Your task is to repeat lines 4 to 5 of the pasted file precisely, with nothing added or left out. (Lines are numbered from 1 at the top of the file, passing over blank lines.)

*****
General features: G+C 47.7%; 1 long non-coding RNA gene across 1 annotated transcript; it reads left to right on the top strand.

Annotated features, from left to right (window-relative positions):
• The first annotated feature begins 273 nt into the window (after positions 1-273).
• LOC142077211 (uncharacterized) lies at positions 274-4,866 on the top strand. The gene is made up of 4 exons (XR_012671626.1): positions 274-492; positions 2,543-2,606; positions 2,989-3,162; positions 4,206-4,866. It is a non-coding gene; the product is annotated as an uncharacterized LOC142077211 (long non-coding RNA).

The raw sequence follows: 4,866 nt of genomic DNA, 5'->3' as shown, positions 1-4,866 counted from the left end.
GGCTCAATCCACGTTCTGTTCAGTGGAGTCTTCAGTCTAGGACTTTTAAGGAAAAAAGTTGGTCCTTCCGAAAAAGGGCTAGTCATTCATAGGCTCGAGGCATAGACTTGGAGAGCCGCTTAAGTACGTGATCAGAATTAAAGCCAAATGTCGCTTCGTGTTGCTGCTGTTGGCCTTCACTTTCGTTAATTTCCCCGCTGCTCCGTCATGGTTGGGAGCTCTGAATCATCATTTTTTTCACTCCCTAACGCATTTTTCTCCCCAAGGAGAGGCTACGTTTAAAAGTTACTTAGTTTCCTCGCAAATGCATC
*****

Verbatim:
• LOC142077211 (uncharacterized) lies at positions 274-4,866 on the top strand. The gene is made up of 4 exons (XR_012671626.1): positions 274-492; positions 2,543-2,606; positions 2,989-3,162; positions 4,206-4,866. It is a non-coding gene; the product is annotated as an uncharacterized LOC142077211 (long non-coding RNA).

The raw sequence follows: 4,866 nt of genomic DNA, 5'->3' as shown, positions 1-4,866 counted from the left end.